Great Indian Bustard (Ardeotis nigriceps) - Wiki
Great Indian Bustard
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[Photo] Great Indian Bustard (Ardeotis nigriceps) at Ghatigaon Sanctuary, Madhya Pradesh. Author: Laxman Burdak (http://en.wikipedia.org/wiki/User:LRBurdak).
|Copyright (C) 2006 Laxman Burdak|
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The Great Indian Bustard
) is a bustard
found in India and possibly Pakistan. It is a large ground dwelling bird with a long neck and long bare legs and some what similar to a young Ostrich
. Its standing height is more than a meter, wing span is 2.5 mts. and weighs about 18 kg.
It is a large, brown and white bird, the male is about 122 cm (48 in)in length,its weight is 18???32 lb (8???14.5 kg) and the female 92 cm (36 in)in length, its weight is 7.8???15 lb (3.5???6.75 kg). The sexes are similar in appearance although the male is deep sandy buff coloured. The crown of the head is black and crested. In the female which is smaller than the male, the head and neck are not pure white and the breast band is either rudimentary or absent.
The male is polygamous. The female lays only single egg once in a year and incubates it for about 27 days. Nests are situated in the open ground and males take no part in incubation or care of the developing young. The eggs are at risk of destruction from other animals. The fledglings tend to remain with their mother until the following breeding season.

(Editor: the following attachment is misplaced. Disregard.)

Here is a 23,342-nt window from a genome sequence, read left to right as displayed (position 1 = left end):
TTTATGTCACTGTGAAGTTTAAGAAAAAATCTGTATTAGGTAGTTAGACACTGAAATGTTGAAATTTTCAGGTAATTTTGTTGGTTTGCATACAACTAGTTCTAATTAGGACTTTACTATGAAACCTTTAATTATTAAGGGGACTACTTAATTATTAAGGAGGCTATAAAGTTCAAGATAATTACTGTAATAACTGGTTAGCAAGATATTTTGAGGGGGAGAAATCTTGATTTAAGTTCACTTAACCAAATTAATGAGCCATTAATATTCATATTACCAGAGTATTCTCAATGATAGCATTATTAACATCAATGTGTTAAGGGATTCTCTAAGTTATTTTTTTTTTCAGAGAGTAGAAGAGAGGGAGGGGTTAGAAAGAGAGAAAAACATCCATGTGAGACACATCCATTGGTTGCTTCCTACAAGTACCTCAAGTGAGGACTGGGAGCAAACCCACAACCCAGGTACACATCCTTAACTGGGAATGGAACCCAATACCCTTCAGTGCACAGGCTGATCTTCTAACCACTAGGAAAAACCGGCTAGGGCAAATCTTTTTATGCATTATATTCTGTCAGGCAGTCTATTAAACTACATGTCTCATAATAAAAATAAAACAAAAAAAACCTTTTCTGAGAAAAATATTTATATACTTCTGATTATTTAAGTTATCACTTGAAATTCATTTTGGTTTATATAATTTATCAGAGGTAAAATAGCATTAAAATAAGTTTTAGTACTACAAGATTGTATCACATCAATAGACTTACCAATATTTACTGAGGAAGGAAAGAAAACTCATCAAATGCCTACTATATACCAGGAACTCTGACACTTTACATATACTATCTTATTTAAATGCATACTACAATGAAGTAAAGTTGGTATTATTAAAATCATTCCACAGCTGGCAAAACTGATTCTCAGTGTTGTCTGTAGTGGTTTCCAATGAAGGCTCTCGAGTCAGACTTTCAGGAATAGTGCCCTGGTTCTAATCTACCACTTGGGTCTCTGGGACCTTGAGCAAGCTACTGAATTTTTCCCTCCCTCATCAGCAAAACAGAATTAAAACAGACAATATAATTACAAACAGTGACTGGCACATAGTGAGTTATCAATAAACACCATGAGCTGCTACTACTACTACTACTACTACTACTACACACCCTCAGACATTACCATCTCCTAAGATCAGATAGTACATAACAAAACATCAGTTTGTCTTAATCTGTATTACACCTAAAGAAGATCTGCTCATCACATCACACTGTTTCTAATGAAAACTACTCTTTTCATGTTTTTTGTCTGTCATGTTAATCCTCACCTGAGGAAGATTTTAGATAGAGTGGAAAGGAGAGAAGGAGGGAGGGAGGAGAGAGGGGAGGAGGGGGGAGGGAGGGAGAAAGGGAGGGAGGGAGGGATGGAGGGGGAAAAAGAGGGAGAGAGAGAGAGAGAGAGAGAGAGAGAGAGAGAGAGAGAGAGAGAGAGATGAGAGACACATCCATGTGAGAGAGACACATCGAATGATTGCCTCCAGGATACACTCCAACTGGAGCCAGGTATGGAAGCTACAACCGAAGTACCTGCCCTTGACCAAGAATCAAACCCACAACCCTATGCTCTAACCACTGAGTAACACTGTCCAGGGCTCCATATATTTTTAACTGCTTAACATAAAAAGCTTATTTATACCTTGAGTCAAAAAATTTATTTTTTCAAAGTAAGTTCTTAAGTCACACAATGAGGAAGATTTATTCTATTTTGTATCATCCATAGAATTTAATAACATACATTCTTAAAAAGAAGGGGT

It lives in arid and semi-arid grasslands.It is inhabitant of the open country having thorny bushes and tall grass interpassed with cultivation.It is omnivorous in diet mainly relying on grass, small shrubs, insects, rat
s, grams, groundnuts, millets etc. depending on the season.
The current population is estimated at less than 1,000. The main threat to its existence is habitat loss. The bird is found in Rajasthan and Madhya Pradesh states of India. Ghatigaon and Karera santuaries in Madhya Pradesh had sizeable population earlier but now there is no Great Indian Bustard
seen in Karera wildlife sanctuary in Shivpuri district. The Great Bustard
was identified in 1978 at Nanaj, 18 km from Solapur in Maharashtra by Mr B.S. Kulkarni. Nearly 24 bustard
s are now seen in Nanaj sanctuary. There has been some assaults recently on the habitat of the bird.and one bird was found injured and eventually died.
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